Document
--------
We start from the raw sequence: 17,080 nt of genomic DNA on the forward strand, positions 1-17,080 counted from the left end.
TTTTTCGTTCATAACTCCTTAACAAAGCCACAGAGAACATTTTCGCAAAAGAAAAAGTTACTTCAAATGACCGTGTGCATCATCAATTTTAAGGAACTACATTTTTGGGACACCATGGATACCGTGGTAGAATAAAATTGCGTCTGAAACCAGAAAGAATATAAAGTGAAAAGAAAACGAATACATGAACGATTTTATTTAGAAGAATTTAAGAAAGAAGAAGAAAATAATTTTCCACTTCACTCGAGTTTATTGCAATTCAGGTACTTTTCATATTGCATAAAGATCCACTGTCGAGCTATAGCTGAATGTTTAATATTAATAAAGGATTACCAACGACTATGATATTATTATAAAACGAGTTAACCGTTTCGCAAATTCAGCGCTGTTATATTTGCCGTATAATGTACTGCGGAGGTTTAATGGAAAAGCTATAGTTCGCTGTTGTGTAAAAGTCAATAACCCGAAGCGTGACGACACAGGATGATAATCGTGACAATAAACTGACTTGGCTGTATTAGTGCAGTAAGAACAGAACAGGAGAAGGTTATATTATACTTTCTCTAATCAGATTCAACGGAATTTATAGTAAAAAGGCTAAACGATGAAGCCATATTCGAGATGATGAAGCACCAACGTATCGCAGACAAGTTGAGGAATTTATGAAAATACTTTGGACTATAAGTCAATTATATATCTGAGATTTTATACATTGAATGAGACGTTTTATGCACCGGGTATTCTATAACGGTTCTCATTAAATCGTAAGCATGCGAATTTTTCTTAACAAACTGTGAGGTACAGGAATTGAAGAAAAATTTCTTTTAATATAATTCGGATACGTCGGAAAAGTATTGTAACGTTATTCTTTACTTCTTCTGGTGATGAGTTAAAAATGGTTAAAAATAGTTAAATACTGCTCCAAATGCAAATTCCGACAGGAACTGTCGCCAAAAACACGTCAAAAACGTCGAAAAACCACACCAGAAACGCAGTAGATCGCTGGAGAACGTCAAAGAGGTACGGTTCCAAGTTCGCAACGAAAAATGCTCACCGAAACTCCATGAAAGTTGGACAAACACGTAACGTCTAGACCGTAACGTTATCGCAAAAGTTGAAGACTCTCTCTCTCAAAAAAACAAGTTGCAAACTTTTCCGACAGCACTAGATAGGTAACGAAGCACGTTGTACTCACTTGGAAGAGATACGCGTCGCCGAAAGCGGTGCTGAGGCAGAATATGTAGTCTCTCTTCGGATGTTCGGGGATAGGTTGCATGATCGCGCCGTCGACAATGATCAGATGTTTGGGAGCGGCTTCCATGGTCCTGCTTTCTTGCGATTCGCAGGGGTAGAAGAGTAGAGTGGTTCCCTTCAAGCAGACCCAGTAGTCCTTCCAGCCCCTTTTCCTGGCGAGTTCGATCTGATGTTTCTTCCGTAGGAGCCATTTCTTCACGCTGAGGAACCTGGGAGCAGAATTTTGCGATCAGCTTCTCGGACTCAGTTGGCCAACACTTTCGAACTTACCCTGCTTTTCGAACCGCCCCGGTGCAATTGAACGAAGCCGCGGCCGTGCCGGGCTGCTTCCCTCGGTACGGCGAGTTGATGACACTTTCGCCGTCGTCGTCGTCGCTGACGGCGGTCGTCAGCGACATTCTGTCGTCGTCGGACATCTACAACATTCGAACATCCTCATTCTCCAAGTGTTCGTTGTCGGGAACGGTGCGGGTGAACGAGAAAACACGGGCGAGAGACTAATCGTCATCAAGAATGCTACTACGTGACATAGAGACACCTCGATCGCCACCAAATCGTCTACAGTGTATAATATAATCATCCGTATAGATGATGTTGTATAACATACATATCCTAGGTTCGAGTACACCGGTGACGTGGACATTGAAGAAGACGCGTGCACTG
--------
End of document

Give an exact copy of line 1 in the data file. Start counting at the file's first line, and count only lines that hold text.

We start from the raw sequence: 17,080 nt of genomic DNA on the forward strand, positions 1-17,080 counted from the left end.